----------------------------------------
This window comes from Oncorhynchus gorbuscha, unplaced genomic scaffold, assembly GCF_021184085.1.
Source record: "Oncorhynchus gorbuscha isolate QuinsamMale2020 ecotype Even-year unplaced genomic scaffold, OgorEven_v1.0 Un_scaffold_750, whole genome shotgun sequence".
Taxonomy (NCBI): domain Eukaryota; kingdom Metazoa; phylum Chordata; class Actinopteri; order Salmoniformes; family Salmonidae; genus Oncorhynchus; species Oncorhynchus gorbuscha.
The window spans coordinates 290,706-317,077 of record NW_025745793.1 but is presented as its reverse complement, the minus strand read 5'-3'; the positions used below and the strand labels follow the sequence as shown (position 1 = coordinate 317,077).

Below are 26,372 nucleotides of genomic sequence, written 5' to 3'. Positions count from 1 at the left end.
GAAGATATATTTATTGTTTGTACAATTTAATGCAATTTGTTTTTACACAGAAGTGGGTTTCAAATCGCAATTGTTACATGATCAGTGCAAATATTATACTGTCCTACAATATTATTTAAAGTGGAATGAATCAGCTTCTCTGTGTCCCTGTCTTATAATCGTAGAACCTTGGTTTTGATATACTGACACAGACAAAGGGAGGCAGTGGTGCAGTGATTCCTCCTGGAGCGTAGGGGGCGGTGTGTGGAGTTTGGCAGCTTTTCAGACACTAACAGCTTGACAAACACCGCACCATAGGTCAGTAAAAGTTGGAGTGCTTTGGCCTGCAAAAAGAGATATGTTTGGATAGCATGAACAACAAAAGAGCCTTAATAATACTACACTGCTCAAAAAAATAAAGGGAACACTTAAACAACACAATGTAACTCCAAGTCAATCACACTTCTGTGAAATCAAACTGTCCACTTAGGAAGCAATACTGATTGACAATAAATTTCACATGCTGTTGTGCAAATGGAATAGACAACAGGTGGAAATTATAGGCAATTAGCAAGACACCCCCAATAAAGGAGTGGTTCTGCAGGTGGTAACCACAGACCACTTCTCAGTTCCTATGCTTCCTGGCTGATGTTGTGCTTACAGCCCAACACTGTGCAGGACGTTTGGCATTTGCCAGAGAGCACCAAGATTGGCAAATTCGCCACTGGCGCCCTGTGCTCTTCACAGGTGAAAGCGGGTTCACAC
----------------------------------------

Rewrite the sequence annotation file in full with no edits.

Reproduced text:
This window comes from Oncorhynchus gorbuscha, unplaced genomic scaffold, assembly GCF_021184085.1.
Source record: "Oncorhynchus gorbuscha isolate QuinsamMale2020 ecotype Even-year unplaced genomic scaffold, OgorEven_v1.0 Un_scaffold_750, whole genome shotgun sequence".
Taxonomy (NCBI): domain Eukaryota; kingdom Metazoa; phylum Chordata; class Actinopteri; order Salmoniformes; family Salmonidae; genus Oncorhynchus; species Oncorhynchus gorbuscha.
The window spans coordinates 290,706-317,077 of record NW_025745793.1 but is presented as its reverse complement, the minus strand read 5'-3'; the positions used below and the strand labels follow the sequence as shown (position 1 = coordinate 317,077).

Below are 26,372 nucleotides of genomic sequence, written 5' to 3'. Positions count from 1 at the left end.
GAAGATATATTTATTGTTTGTACAATTTAATGCAATTTGTTTTTACACAGAAGTGGGTTTCAAATCGCAATTGTTACATGATCAGTGCAAATATTATACTGTCCTACAATATTATTTAAAGTGGAATGAATCAGCTTCTCTGTGTCCCTGTCTTATAATCGTAGAACCTTGGTTTTGATATACTGACACAGACAAAGGGAGGCAGTGGTGCAGTGATTCCTCCTGGAGCGTAGGGGGCGGTGTGTGGAGTTTGGCAGCTTTTCAGACACTAACAGCTTGACAAACACCGCACCATAGGTCAGTAAAAGTTGGAGTGCTTTGGCCTGCAAAAAGAGATATGTTTGGATAGCATGAACAACAAAAGAGCCTTAATAATACTACACTGCTCAAAAAAATAAAGGGAACACTTAAACAACACAATGTAACTCCAAGTCAATCACACTTCTGTGAAATCAAACTGTCCACTTAGGAAGCAATACTGATTGACAATAAATTTCACATGCTGTTGTGCAAATGGAATAGACAACAGGTGGAAATTATAGGCAATTAGCAAGACACCCCCAATAAAGGAGTGGTTCTGCAGGTGGTAACCACAGACCACTTCTCAGTTCCTATGCTTCCTGGCTGATGTTGTGCTTACAGCCCAACACTGTGCAGGACGTTTGGCATTTGCCAGAGAGCACCAAGATTGGCAAATTCGCCACTGGCGCCCTGTGCTCTTCACAGGTGAAAGCGGGTTCACAC